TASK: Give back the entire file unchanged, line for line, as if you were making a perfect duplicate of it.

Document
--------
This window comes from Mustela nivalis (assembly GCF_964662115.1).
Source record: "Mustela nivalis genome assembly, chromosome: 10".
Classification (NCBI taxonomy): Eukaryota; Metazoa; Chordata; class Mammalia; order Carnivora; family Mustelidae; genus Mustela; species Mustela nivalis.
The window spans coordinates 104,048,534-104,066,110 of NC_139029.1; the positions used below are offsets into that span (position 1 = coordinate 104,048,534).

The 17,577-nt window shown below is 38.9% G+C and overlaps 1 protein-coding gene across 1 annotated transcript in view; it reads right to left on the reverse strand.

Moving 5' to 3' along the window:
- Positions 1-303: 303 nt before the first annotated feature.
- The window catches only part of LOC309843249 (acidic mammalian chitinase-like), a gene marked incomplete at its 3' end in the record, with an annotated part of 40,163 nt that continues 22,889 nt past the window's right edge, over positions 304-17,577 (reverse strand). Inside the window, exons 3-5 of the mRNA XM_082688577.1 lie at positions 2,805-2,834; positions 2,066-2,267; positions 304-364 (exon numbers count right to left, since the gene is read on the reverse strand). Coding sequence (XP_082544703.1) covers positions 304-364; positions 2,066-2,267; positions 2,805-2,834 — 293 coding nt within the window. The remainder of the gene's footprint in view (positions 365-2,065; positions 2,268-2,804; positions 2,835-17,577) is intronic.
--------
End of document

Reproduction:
This window comes from Mustela nivalis (assembly GCF_964662115.1).
Source record: "Mustela nivalis genome assembly, chromosome: 10".
Classification (NCBI taxonomy): Eukaryota; Metazoa; Chordata; class Mammalia; order Carnivora; family Mustelidae; genus Mustela; species Mustela nivalis.
The window spans coordinates 104,048,534-104,066,110 of NC_139029.1; the positions used below are offsets into that span (position 1 = coordinate 104,048,534).

The 17,577-nt window shown below is 38.9% G+C and overlaps 1 protein-coding gene across 1 annotated transcript in view; it reads right to left on the reverse strand.

Moving 5' to 3' along the window:
- Positions 1-303: 303 nt before the first annotated feature.
- The window catches only part of LOC309843249 (acidic mammalian chitinase-like), a gene marked incomplete at its 3' end in the record, with an annotated part of 40,163 nt that continues 22,889 nt past the window's right edge, over positions 304-17,577 (reverse strand). Inside the window, exons 3-5 of the mRNA XM_082688577.1 lie at positions 2,805-2,834; positions 2,066-2,267; positions 304-364 (exon numbers count right to left, since the gene is read on the reverse strand). Coding sequence (XP_082544703.1) covers positions 304-364; positions 2,066-2,267; positions 2,805-2,834 — 293 coding nt within the window. The remainder of the gene's footprint in view (positions 365-2,065; positions 2,268-2,804; positions 2,835-17,577) is intronic.